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By Anon
#1746608
I have always used QFE around the circuit rather than QNH, but once recently I forgot to change back to QFE after transitting controlled airspace on QNH; I only realised when I was joining crosswind from the deadside at 400 ft rather than 800ft circuit height :oops: .

So, bearing in mind the recent discussion(s) on the forum about using QNH, the next time I went flying I set the airfield elevation (400ft) on the altimeter before take-off, to do a few circuits before some local flying. It was a pretty windy day, straight down the runway, so I wasn't really surprised that we were going up like a lift. Passing the usual house, I turned crosswind and continued the climb, levelled at 800 ft and then it dawned on me - yes, 800 ft on the QNH was just 400 ft AAL. :oops: :oops: :oops:

What did I learn fom this? Don't try to change the habits of 25 years based on an online discussion forum. Stick with how you were trained and how you've always done it since, or risk confusing yourself even more than the increasing years do!
By JoeC
#1749016
Been there done that. Transitioning from Doncaster Sheffield To Netherthorpe. Made my approach call to Netherthorpe (I remember thinking that the picture looked different) and an instructor flying and obviously visual with me responded over the radio with a simple, if exasperated, "QFE!"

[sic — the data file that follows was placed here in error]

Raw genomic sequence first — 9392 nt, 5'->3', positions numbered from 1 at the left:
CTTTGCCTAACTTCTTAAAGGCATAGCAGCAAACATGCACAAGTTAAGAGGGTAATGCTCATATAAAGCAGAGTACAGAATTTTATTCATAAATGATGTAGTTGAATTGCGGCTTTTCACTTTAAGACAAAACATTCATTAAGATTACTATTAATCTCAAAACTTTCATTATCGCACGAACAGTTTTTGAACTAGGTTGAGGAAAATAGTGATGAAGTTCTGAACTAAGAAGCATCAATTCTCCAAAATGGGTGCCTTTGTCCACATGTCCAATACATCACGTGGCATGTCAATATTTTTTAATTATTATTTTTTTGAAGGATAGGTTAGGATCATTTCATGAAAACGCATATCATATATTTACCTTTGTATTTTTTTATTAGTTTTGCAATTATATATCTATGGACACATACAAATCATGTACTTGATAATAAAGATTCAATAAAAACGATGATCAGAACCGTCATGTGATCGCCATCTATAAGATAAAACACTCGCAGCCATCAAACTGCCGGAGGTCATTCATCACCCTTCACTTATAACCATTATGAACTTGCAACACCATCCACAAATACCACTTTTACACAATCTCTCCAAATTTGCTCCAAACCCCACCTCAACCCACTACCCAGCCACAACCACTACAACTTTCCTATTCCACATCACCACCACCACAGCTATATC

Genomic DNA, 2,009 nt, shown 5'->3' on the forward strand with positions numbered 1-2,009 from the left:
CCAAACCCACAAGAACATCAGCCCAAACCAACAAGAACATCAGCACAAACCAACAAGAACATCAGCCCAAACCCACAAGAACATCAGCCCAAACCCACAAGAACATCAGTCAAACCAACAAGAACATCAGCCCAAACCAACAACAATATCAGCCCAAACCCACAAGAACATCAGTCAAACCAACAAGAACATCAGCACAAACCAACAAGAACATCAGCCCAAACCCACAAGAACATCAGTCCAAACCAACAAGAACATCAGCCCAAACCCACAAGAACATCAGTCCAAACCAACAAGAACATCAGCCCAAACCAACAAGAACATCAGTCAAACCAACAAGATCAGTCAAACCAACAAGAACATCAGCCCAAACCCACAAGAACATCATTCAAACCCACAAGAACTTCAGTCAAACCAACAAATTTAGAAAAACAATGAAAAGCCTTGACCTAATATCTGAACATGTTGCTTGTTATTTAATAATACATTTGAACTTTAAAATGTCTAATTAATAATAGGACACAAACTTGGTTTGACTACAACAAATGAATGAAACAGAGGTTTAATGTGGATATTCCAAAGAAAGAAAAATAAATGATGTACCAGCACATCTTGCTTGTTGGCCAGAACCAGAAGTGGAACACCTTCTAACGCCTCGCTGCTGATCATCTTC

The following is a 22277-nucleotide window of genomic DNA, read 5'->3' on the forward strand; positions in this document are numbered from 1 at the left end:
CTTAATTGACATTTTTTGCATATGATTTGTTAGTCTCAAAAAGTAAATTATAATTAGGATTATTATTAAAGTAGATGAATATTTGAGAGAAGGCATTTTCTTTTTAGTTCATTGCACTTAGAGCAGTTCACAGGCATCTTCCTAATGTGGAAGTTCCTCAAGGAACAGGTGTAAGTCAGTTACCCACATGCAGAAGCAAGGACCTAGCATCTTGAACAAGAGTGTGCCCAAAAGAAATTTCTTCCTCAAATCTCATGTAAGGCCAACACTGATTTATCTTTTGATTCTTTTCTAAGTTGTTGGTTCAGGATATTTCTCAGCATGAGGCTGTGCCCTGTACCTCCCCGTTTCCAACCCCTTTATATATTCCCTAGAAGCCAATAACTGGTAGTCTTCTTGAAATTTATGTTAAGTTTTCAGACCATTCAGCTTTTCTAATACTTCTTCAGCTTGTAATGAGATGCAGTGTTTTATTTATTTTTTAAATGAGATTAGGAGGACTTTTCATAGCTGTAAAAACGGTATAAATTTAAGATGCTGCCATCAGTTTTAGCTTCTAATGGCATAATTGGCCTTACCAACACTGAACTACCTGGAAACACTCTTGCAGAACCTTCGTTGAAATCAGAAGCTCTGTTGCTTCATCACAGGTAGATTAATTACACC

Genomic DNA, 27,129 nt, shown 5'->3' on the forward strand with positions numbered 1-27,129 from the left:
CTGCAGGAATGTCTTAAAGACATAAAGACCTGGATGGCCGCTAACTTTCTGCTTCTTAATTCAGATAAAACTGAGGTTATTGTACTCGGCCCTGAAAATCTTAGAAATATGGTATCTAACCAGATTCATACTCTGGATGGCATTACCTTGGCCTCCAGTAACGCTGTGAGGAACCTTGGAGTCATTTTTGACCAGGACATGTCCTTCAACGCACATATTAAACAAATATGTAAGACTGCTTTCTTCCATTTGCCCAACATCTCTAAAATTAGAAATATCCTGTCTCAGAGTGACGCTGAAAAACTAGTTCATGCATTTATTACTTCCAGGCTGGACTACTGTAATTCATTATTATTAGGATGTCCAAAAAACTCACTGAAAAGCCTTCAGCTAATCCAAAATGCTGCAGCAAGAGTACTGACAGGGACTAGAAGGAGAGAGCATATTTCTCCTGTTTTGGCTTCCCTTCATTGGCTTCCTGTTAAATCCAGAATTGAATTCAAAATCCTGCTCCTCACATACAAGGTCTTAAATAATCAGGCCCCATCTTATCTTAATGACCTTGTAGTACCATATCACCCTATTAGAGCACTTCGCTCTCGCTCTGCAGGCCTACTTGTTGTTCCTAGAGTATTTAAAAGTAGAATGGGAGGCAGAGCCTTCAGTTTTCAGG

By CAT4R4TTA
#1749025
QFE is another "hey, is the UK way".

I can't possibly name another place in the world where this is used. I think in the US they don't even know what it means.
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By Flyin'Dutch'
#1749038
The very reason why using the QFE is a naff idea is demonstrated amply by the experience described in the first paragraph.

Reverting to unsafe practise may not be everyone's idea of a good one.
By rusty eagle
#1749400
I'll stick to the my ingrained habit, starting over forty years ago flying gliders, of setting QFE as part of pre flight checks and for returning to the airfield. I see the value of using QNH but I'll stick with what works for me.
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By PeteSpencer
#1749523
I always check QFE and derive QNH at our strip in the flatlands before departure : I amend QNH in the air by listening out to large airfields I'm passing if necessary.